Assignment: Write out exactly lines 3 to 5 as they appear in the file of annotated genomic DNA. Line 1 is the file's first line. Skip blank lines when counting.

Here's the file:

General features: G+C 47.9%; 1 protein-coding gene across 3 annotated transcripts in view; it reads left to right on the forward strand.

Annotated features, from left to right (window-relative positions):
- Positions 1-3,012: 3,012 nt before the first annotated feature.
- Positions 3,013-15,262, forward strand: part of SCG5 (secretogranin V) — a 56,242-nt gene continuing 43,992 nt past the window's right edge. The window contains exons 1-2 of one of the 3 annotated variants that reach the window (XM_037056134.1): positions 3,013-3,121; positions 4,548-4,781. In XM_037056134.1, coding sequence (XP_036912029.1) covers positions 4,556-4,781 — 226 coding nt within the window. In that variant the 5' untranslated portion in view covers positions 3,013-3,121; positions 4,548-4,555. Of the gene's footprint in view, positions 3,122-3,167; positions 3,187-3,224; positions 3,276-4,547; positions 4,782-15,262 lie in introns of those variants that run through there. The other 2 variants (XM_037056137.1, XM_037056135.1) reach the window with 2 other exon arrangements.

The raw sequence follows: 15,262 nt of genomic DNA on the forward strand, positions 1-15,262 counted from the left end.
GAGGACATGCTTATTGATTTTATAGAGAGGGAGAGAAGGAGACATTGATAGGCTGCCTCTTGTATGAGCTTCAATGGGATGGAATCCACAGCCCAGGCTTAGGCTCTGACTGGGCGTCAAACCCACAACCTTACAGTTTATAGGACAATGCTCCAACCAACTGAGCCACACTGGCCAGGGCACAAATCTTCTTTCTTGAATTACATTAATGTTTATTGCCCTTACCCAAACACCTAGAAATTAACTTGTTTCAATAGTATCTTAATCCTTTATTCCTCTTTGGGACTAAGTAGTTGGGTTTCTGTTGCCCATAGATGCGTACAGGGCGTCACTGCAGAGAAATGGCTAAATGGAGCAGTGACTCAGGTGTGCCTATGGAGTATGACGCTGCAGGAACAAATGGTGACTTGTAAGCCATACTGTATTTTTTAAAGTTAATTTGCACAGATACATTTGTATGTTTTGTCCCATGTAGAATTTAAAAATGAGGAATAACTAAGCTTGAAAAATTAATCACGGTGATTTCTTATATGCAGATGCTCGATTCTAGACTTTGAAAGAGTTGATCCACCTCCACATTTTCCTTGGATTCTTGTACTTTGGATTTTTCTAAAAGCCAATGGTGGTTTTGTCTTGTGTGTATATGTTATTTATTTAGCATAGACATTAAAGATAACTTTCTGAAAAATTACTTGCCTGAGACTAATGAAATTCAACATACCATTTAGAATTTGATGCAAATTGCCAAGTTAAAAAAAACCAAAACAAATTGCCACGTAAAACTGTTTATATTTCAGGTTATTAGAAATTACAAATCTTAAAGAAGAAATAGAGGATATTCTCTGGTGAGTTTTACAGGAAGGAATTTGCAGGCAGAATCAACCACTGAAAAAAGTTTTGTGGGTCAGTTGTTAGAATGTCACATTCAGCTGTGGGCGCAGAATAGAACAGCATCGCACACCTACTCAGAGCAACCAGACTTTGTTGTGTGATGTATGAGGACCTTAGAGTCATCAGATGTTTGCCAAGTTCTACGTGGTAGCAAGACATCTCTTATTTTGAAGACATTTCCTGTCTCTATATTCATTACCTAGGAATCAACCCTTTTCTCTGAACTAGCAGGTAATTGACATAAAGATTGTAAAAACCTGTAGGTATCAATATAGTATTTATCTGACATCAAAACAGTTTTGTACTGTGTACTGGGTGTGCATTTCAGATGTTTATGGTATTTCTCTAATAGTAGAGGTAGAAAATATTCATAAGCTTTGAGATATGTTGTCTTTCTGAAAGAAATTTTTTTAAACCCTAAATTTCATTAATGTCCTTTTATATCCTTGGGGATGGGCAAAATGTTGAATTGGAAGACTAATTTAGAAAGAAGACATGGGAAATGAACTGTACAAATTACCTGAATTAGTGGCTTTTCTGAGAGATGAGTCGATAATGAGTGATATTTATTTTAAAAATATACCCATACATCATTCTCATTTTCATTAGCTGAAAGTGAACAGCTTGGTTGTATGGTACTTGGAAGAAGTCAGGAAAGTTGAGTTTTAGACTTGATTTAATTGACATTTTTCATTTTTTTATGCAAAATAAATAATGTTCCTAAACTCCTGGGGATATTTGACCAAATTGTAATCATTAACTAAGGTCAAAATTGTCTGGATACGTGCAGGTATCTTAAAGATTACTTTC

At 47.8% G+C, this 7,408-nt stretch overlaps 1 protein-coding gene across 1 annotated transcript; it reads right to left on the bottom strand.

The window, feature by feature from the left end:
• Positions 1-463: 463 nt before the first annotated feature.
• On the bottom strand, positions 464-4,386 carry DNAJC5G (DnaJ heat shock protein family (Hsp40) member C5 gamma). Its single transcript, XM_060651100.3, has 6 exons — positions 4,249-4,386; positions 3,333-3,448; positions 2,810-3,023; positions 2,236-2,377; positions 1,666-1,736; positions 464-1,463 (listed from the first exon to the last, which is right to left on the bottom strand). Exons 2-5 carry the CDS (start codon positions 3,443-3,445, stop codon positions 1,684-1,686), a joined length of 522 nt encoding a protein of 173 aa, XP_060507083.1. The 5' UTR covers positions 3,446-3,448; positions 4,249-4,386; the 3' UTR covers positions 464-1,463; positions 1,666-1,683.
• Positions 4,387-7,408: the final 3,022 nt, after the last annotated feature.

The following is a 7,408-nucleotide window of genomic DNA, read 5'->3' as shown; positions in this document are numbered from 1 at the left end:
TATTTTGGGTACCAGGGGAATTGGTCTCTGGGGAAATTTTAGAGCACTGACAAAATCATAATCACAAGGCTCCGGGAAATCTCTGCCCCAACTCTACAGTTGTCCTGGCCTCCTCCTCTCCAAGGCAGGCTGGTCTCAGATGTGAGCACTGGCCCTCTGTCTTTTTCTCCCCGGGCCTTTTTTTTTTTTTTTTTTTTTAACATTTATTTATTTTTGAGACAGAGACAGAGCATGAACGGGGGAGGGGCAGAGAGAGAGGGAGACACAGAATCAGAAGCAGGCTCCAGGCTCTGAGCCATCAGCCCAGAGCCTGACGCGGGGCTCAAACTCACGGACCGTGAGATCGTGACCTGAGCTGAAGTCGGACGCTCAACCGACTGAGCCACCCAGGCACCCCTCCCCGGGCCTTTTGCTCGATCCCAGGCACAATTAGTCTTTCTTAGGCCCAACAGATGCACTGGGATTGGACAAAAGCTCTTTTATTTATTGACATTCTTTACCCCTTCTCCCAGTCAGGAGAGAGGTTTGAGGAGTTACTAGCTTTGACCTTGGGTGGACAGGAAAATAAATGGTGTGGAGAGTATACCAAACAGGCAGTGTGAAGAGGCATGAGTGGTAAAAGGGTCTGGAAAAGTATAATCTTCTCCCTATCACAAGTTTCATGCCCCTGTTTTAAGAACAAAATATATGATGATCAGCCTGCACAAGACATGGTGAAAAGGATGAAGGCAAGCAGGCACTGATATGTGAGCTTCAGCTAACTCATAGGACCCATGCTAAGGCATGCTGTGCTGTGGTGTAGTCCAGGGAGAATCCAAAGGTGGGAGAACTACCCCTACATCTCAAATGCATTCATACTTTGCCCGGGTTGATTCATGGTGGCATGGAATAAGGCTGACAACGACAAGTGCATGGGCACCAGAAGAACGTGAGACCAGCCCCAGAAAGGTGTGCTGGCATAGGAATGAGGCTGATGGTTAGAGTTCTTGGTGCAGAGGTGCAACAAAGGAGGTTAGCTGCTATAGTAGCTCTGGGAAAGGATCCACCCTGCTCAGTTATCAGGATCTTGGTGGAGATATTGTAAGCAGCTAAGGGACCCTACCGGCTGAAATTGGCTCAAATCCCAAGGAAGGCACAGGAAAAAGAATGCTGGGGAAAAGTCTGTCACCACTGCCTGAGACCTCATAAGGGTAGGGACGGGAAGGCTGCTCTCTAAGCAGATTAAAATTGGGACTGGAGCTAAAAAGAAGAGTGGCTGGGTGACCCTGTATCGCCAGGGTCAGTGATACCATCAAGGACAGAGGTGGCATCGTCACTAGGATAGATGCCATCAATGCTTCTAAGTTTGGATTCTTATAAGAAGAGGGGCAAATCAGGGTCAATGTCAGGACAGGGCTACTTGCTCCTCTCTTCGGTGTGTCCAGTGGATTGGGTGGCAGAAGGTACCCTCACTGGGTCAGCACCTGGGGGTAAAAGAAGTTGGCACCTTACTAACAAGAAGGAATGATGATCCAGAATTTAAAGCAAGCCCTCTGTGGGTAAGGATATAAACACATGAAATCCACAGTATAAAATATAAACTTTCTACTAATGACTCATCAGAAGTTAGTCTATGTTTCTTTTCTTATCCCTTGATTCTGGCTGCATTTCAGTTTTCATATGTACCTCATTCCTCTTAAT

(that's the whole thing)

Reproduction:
- Positions 1-3,012: 3,012 nt before the first annotated feature.
- Positions 3,013-15,262, forward strand: part of SCG5 (secretogranin V) — a 56,242-nt gene continuing 43,992 nt past the window's right edge. The window contains exons 1-2 of one of the 3 annotated variants that reach the window (XM_037056134.1): positions 3,013-3,121; positions 4,548-4,781. In XM_037056134.1, coding sequence (XP_036912029.1) covers positions 4,556-4,781 — 226 coding nt within the window. In that variant the 5' untranslated portion in view covers positions 3,013-3,121; positions 4,548-4,555. Of the gene's footprint in view, positions 3,122-3,167; positions 3,187-3,224; positions 3,276-4,547; positions 4,782-15,262 lie in introns of those variants that run through there. The other 2 variants (XM_037056137.1, XM_037056135.1) reach the window with 2 other exon arrangements.

The raw sequence follows: 15,262 nt of genomic DNA on the forward strand, positions 1-15,262 counted from the left end.